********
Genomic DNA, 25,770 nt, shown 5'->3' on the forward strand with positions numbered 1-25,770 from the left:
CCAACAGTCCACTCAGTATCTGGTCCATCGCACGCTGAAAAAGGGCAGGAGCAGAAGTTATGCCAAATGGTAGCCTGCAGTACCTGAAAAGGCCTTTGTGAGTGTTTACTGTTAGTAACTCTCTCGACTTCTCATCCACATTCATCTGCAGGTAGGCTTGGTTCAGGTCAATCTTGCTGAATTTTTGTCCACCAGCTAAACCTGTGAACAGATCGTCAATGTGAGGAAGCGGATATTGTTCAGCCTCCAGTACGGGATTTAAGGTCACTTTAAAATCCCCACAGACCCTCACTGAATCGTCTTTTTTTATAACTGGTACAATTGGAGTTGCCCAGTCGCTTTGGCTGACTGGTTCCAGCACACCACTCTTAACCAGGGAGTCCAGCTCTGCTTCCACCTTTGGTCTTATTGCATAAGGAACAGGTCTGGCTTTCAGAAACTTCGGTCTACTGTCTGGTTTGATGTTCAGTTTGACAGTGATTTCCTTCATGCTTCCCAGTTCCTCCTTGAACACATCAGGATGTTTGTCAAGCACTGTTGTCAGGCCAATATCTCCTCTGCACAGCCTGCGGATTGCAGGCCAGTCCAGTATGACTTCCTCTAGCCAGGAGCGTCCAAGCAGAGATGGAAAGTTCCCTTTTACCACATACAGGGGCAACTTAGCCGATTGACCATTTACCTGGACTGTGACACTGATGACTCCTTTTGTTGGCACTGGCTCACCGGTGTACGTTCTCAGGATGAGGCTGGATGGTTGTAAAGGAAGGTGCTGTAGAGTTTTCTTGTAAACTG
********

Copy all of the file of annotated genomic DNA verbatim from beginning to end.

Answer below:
Genomic DNA, 25,770 nt, shown 5'->3' on the forward strand with positions numbered 1-25,770 from the left:
CCAACAGTCCACTCAGTATCTGGTCCATCGCACGCTGAAAAAGGGCAGGAGCAGAAGTTATGCCAAATGGTAGCCTGCAGTACCTGAAAAGGCCTTTGTGAGTGTTTACTGTTAGTAACTCTCTCGACTTCTCATCCACATTCATCTGCAGGTAGGCTTGGTTCAGGTCAATCTTGCTGAATTTTTGTCCACCAGCTAAACCTGTGAACAGATCGTCAATGTGAGGAAGCGGATATTGTTCAGCCTCCAGTACGGGATTTAAGGTCACTTTAAAATCCCCACAGACCCTCACTGAATCGTCTTTTTTTATAACTGGTACAATTGGAGTTGCCCAGTCGCTTTGGCTGACTGGTTCCAGCACACCACTCTTAACCAGGGAGTCCAGCTCTGCTTCCACCTTTGGTCTTATTGCATAAGGAACAGGTCTGGCTTTCAGAAACTTCGGTCTACTGTCTGGTTTGATGTTCAGTTTGACAGTGATTTCCTTCATGCTTCCCAGTTCCTCCTTGAACACATCAGGATGTTTGTCAAGCACTGTTGTCAGGCCAATATCTCCTCTGCACAGCCTGCGGATTGCAGGCCAGTCCAGTATGACTTCCTCTAGCCAGGAGCGTCCAAGCAGAGATGGAAAGTTCCCTTTTACCACATACAGGGGCAACTTAGCCGATTGACCATTTACCTGGACTGTGACACTGATGACTCCTTTTGTTGGCACTGGCTCACCGGTGTACGTTCTCAGGATGAGGCTGGATGGTTGTAAAGGAAGGTGCTGTAGAGTTTTCTTGTAAACTG